Strategy for a Dance (1974)
March 13, 1974 — University of California at Davis — Performance
Where does risk reside? What happens if I bring risk into my studio? Can I learn to control it and make it work for me? Is it just a feeling of excitement or exhilaration for me?
I’m attracted to dangerous activities. I like the intensity. It requires me to be completely focused, to concentrate on what I am doing. The noise of the outside world falls silent. My awareness of time is changed.
I walk into the danger of flying metal and play with it in order to control it. As I hit the lead ball over and over, I watch it disintegrate. I am causing something dangerous to happen. I am defending myself against the effect of the danger. I think of my motion as a sort of choreography inherent in this activity.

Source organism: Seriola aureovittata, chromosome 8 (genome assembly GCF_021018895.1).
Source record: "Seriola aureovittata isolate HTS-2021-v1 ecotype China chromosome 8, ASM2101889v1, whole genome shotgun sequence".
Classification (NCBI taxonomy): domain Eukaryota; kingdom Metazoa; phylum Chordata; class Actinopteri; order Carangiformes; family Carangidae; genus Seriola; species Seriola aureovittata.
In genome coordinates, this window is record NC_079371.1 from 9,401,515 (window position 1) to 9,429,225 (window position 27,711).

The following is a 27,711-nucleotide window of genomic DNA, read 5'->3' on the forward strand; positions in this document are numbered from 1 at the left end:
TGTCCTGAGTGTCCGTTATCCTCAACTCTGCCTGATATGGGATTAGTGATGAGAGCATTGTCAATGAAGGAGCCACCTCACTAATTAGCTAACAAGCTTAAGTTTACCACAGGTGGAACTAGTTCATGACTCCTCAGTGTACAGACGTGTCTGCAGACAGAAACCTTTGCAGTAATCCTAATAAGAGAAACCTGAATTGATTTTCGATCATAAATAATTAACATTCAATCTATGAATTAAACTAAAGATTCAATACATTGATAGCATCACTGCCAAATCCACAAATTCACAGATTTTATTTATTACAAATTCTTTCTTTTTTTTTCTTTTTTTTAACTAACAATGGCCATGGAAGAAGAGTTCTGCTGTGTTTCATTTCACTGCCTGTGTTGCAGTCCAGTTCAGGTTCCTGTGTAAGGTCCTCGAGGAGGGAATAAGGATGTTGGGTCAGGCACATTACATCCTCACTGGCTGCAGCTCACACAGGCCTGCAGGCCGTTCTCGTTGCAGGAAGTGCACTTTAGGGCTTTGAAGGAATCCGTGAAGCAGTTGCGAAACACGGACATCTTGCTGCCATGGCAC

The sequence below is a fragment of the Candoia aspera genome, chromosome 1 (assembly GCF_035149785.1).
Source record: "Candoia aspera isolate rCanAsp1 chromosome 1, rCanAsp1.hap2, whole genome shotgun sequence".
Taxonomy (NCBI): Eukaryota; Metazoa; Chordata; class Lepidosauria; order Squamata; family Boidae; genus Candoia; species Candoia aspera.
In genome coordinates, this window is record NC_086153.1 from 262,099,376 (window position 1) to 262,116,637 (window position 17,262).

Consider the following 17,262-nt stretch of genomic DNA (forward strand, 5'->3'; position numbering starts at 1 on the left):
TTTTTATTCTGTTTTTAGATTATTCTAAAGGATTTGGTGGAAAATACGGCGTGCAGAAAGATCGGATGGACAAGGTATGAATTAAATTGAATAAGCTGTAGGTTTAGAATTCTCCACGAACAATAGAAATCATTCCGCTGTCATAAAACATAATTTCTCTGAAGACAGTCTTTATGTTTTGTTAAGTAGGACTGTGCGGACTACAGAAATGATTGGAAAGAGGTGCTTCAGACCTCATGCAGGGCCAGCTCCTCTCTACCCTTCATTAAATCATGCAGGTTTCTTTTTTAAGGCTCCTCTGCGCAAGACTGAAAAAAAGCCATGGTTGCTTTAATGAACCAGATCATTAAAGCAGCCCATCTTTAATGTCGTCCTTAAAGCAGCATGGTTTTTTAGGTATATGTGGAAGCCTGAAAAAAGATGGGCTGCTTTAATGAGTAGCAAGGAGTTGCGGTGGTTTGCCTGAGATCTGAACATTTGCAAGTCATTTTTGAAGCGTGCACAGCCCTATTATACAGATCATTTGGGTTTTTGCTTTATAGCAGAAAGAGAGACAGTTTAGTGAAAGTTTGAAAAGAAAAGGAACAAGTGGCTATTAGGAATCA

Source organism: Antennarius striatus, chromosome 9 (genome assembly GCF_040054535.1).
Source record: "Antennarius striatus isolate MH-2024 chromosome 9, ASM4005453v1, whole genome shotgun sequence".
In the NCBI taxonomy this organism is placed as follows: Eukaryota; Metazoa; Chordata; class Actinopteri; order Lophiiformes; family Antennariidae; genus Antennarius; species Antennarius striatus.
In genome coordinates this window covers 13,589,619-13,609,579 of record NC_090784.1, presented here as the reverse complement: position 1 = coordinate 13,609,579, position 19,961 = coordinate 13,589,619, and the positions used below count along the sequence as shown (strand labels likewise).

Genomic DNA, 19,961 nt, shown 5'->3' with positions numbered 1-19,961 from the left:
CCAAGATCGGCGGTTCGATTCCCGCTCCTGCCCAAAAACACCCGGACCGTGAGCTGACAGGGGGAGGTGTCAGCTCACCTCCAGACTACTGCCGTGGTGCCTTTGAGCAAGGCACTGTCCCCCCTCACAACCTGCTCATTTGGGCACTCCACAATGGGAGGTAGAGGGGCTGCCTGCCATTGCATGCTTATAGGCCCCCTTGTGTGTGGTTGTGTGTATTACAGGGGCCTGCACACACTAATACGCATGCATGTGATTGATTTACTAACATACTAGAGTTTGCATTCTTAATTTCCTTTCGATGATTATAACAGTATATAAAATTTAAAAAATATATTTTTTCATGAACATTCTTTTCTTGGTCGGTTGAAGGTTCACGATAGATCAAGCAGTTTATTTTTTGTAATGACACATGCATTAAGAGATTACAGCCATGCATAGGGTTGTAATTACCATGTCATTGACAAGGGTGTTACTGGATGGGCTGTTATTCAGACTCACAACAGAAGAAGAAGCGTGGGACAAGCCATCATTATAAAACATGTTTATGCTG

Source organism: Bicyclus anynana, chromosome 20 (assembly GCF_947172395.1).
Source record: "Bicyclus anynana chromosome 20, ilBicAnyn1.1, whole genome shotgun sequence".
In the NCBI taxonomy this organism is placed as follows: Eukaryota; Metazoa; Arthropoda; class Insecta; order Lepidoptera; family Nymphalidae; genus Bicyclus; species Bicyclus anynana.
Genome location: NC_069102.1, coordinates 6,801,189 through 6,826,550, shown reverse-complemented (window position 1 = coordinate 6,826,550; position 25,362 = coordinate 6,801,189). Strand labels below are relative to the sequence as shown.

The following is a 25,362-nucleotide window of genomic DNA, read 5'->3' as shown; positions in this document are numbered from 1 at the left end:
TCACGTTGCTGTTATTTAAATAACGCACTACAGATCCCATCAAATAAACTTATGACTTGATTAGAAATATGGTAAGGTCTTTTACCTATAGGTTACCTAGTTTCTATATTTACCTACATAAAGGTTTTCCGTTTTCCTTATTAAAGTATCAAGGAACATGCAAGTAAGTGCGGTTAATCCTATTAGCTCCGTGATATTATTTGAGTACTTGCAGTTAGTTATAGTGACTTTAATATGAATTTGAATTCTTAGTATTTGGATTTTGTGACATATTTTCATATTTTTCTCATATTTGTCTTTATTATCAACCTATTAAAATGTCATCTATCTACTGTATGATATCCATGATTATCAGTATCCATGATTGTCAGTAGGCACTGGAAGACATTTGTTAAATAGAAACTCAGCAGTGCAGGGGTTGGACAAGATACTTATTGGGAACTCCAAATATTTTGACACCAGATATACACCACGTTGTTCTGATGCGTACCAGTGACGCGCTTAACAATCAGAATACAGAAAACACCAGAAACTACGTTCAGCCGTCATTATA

The video monitor provides a safe and removed place for you to observe how my play results in control. I am taking the risk, not you.
In fact, I provide you with a hissing warning of the potential danger...a cautionary signal made by dripping water hitting a hot plate in front of the door to the room. It is not an inviting sound.
The words written in chalk on the floor are slowly erased and disappear illustrating the difference between mental knowledge and experiential knowledge.
NOTE: * In artist's collection, San Francisco, California.
† Destroyed in the 1986 San Francisco, California, Bayview Industrial Park explosion and fire.